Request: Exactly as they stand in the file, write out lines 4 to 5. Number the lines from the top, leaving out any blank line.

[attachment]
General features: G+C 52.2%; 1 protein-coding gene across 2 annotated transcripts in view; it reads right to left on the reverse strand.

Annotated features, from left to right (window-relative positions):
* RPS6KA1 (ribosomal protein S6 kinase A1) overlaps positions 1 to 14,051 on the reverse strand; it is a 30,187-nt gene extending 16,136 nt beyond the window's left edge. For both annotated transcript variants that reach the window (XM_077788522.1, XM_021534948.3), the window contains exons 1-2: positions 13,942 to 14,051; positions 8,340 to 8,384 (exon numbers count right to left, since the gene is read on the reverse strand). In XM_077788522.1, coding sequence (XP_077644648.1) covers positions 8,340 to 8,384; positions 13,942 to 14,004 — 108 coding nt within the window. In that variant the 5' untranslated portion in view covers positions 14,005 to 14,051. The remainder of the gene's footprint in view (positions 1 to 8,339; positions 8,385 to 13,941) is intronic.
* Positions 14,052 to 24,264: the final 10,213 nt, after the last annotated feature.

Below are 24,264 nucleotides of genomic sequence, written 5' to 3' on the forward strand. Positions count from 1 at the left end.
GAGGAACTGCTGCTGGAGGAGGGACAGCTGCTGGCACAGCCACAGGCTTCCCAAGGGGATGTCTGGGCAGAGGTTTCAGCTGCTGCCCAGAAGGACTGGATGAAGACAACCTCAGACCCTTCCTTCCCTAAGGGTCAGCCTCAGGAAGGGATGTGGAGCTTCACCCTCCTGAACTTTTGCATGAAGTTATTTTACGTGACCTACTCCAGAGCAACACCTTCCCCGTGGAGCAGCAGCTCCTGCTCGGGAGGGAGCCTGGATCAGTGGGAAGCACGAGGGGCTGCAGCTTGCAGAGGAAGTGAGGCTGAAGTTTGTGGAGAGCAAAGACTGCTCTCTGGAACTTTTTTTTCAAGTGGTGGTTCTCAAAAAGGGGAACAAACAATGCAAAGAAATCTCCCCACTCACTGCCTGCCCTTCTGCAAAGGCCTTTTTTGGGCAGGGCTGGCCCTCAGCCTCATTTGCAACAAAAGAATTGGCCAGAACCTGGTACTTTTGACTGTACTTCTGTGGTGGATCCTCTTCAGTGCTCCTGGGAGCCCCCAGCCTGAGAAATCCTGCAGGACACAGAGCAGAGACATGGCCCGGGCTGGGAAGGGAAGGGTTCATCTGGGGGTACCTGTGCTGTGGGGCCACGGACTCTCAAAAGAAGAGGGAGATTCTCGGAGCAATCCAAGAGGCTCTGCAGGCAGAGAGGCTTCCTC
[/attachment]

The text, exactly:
* Positions 14,052 to 24,264: the final 10,213 nt, after the last annotated feature.

Below are 24,264 nucleotides of genomic sequence, written 5' to 3' on the forward strand. Positions count from 1 at the left end.